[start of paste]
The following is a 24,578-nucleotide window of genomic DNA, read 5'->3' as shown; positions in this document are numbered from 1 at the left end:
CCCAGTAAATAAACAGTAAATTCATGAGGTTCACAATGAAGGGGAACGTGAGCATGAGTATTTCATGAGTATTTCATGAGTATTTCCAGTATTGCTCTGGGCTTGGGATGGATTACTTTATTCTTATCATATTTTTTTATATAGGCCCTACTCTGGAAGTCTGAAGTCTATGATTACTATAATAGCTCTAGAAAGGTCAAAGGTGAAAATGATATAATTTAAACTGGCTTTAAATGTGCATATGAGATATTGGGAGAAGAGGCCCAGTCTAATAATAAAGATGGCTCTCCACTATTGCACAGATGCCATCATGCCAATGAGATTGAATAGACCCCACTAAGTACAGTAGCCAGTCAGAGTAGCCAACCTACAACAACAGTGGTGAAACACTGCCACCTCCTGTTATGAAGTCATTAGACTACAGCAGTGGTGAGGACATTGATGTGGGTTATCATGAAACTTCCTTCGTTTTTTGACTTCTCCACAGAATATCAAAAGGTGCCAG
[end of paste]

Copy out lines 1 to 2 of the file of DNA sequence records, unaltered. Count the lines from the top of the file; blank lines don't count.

The following is a 24,578-nucleotide window of genomic DNA, read 5'->3' as shown; positions in this document are numbered from 1 at the left end:
CCCAGTAAATAAACAGTAAATTCATGAGGTTCACAATGAAGGGGAACGTGAGCATGAGTATTTCATGAGTATTTCATGAGTATTTCCAGTATTGCTCTGGGCTTGGGATGGATTACTTTATTCTTATCATATTTTTTTATATAGGCCCTACTCTGGAAGTCTGAAGTCTATGATTACTATAATAGCTCTAGAAAGGTCAAAGGTGAAAATGATATAATTTAAACTGGCTTTAAATGTGCATATGAGATATTGGGAGAAGAGGCCCAGTCTAATAATAAAGATGGCTCTCCACTATTGCACAGATGCCATCATGCCAATGAGATTGAATAGACCCCACTAAGTACAGTAGCCAGTCAGAGTAGCCAACCTACAACAACAGTGGTGAAACACTGCCACCTCCTGTTATGAAGTCATTAGACTACAGCAGTGGTGAGGACATTGATGTGGGTTATCATGAAACTTCCTTCGTTTTTTGACTTCTCCACAGAATATCAAAAGGTGCCAG